Whichbook Blog

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The Mill for Grinding Old People Young

An insight into the lives revolving around Belfast’s shipping ports in the 1830s is provided courtesy of feisty young narrator Gilbert Rice. The uncertainties of the industrial age are mirrored in Gilbert’s tumultuous love affair with Polish barmaid Maria. The foreboding in the air as Belfast struggles with tensions old and new is palpable, and I was drawn, effortlessly, into a bygone age of insurgency.

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The Other Child

Two brutal murders in a Yorkshire seaside resort seem to be connected, but the police investigation stalls until a terrible family secret that has haunted two generations is uncovered. This bestselling German author has created a convincing local atmosphere as the background to a psychological thriller with all the red herrings and blind alleys you would expect in a classic English detective story. A compulsive read!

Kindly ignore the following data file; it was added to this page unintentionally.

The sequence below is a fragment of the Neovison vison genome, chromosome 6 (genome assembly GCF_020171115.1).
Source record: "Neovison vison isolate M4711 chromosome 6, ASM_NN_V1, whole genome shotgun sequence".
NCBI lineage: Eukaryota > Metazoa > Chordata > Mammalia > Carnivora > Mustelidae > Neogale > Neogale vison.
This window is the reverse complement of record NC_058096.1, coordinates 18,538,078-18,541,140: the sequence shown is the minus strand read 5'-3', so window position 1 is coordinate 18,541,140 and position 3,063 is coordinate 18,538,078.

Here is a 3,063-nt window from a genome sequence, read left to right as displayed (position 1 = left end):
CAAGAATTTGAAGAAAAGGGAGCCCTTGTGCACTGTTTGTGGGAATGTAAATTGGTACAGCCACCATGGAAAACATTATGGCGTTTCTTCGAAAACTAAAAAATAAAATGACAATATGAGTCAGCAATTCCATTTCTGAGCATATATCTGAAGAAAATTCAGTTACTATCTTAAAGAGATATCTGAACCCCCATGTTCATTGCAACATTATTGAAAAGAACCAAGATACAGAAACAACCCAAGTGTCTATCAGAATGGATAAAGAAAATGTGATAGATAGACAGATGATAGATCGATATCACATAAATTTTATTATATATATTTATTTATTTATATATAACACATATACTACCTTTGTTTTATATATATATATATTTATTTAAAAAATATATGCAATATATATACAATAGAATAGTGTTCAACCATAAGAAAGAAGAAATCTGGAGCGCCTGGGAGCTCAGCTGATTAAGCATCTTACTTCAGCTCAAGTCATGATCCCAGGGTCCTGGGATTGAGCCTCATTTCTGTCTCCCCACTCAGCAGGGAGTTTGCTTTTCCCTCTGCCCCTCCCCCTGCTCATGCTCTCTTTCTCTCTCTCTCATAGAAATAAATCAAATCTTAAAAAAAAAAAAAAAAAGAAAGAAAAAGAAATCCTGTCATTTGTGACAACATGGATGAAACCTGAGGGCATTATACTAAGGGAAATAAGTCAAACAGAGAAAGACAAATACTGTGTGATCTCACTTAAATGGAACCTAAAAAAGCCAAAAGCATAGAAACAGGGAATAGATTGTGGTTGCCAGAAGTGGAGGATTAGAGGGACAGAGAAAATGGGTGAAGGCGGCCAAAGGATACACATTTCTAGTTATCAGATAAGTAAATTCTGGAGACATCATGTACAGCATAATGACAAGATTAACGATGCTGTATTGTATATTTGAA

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This is Life

Based in Paris, love at first sight is the norm in this scatty, madcap comic novel. Full of irony and dark humour, the author pokes fun at performance art and the French political scene, leaving you none the wiser about whether life imitates art or the other way round. You find yourself willingly suspending disbelief in this skillfully wrought furiously paced farce.

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Bring Me the Head of Ryan Giggs

Sheer genius. Mikey Wilson will stay with you. A tale of male bonding, talent, rivalry, loyalty, jealousy, hopes, disappointments, coping and not coping, set to the background of the mighty Man Utd team of 1992 - Beckham, Scholes and, of course, Ryan Giggs. Even if you hate football, you will not want to miss reading this book. That is, if you have any interest in the male psyche. Rodge Glass, he shoots, he scores. A triumph.

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